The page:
Ben Lane, from Kingston Upon Thames, said after England’s first mixed team event win in the Badminton against South Africa, said:
“We’re happy that we’ve got out there and got a win and then been able to practice on the few things we wanted to. Whenever England play Australia there’s always a bit of tension isn’t there but it’s a match we’re really looking forward to.
On playing with Chris Adcock: “It felt really good. We are both left handed so we play a similar style and it was a great experience for me playing with Chris. He’s played in so many multi team events so it was great to finally get the chance to play alongside him.”
Chris Adcock, from Leicester, said:
“Ben is playing more mixed doubles than I am so he will teach me a thing or two I think! It’s a great opportunity for us to play together for Team England here. We had a good start, and it’s a tough one for us this afternoon against Australia – it’s a tough draw, but we’re happy to be there.
“We’ve played a bit together now so we’re getting used to it (the left/left hand combination) and hopefully we’ll have another opportunity together, but if not we have the individual to look forward to!”
Fraer Morrow from Doncaster finished in 5thplace in the 53kg weightlifting, lifting a personal best and breaking a British record. She said:
“I think I could have done even better but I am always going to think that. If I had got that last snatch then that would have been the perfect day but it’s my first Commonwealth Games and I’m still only 19 so I can settle for five lifts from six.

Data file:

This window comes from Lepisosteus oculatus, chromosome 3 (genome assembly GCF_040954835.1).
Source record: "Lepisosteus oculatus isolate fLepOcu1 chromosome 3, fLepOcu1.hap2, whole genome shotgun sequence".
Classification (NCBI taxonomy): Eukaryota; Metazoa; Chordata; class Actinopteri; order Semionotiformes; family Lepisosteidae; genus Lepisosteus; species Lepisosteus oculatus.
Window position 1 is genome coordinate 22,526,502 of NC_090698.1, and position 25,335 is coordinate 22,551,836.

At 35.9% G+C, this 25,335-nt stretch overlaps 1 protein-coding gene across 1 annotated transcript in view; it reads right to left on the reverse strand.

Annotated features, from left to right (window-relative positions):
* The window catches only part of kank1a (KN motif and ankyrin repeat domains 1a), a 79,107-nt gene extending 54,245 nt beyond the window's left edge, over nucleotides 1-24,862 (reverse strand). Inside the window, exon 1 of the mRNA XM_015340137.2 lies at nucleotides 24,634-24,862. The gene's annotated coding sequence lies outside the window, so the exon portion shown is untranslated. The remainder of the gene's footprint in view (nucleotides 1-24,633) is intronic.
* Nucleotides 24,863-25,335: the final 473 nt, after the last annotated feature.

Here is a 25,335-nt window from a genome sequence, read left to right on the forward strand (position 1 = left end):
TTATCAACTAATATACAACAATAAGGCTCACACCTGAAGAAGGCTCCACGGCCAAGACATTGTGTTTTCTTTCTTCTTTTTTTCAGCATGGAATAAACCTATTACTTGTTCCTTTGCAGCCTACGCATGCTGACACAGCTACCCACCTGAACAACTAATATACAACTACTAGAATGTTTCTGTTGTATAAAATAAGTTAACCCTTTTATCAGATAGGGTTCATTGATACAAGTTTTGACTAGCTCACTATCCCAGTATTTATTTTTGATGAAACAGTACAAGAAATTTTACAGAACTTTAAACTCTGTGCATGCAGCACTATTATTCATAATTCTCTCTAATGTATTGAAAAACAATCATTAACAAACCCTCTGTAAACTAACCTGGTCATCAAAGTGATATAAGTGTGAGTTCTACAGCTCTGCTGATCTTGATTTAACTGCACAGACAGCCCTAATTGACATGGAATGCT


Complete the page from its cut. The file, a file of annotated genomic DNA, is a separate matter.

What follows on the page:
“I’m still a junior lifter so there’s still that to come but my aim is the Olympics as the next big event which I need to try and get the points I need. They can put me in any competition and I’ll do it.
“The crowd was amazing today, I loved it. It’s the biggest crowd I’ve ever performed in front of as well. There’s no words to describe how I am feeling getting to perform here, It’s the biggest competition I’ve ever been in and being around all the different athletes is a really different experience.”
Katherine Rednall, from Ipswich, speaking after 21:17 victory over one of the favourites Jo Edwards of New Zealand. She said:
“I thought my third bowl had got it to be honest, but the wind played its part and I was a bit concerned it may have done that on my last bowl too.
“But I’m over the moon with that win because Jo (Edwards) is one of the best, if not the best, and I have a huge amount of respect for her. She probably wasn’t at her best today but I put the pressure on early doors and that was the main aim and so really happy with how I played.”
Speaking after her afternoon win against Northern Ireland, she said:
“It was frustrating because I don’t think I played any worse than I did at the beginning, she just kept finding a killer bowl that got there but I ground out the win and did as well as I could. I will just have to say how the rest of the matches go now, I think it will be very tight at the top of the group, but I will have to wait and see tomorrow.”